Stunning little movie - more about a battle with depression
D. Stuart | Auckland NZ | 01/13/2008
(5 out of 5 stars)
"The Flying Scotsman seems to polarise Amazon buyers, and those expecting a rip-roaring cycle-racing story are clearly frustrated by the actual drama, which is of a driven individualist who, using a home-made bicycle (even using parts from a washing machine) breaks the world's endurance record in a time trial that had cyclists everywhere in awe. Who was this man we'd never heard of?
But the cycling exploits, which are as much about the loneliness of training and the head-butting frustration of dealing with sports officials, takes Obree to the point of suicide, and a long wrestle with manic depression. On this note, the film is unbelievably authentic, and there's a scene - actually when Obree is being feted by fans - when you can tell his brain has, what I'd say, "just slipped off the face of his own life."
What drove Obree? It was a painful lack of self-confidence instilled by years of bullying and by precious little help from his own father, a policeman.
As with many trues stories of depression, what anchors Obree is the support of his incredible wife, and the support of his small circle of loyal friends: here compacted into one joyous character who is like a beacon in the dour, overcast Scottish social landscape inhabited by Obree. This movie absolutely nails the realities of depression, and is one of the most honest small movies I've seen in a long time. Yeah, I wept.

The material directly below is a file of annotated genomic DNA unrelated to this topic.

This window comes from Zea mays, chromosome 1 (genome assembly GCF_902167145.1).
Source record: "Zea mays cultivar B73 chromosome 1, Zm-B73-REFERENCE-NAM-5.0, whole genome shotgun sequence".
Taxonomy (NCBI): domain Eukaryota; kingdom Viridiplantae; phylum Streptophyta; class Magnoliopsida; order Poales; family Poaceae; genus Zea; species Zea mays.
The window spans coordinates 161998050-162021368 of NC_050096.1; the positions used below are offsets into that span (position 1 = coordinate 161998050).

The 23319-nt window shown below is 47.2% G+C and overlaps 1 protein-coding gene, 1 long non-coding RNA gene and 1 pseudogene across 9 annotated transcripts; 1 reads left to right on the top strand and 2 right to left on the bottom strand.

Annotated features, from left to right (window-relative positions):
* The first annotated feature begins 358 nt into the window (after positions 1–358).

If you're looking for an exciting cycle race movie, no, this is not the one for you, but if you want a movie that takes you into the sometimes dark world of the human soul, be prepared for one tough ride. The glory of this story is that Obree climbed out of the worst of his depression (he still battles with it) but in doing so in this movie he shows us that human achievement can often be quite detached from one's sense of personal success. As this inspirational story shows: a world record didn't satisfy Obree's demons.
Incidentally, for those who wonder: the film was made with Obree's own input, and he actually supplies the close-ups in the beautifully shot time-trial sequences."
Prof J | Port Jefferson, NY USA | 09/15/2007
(5 out of 5 stars)
"I just got back from a trip to Scotland--my first visit--and saw this film on the plane (Virgin Atlantic). Fabulous movie! I'm not Scots or a bicycler, but just loved it--beautifully filmed, wonderful acting, a great movie experience. I can't wait to get the DVD and watch it again with my family. Unfortunately I saw it on a small screen on the plane, but it was still terrific. The original soundtrack was also excellent. It was especially nice watching this on a trip to Glasgow, where it was filmed. Highly recommended for the cinematography, great acting, sensitive portrayal of Obree's depression, and the personal relationships that help him to succeed. Suitable for kids over about 8 or 10 in my opinion, one little bit with bad language (the f* word, said once). Very original film."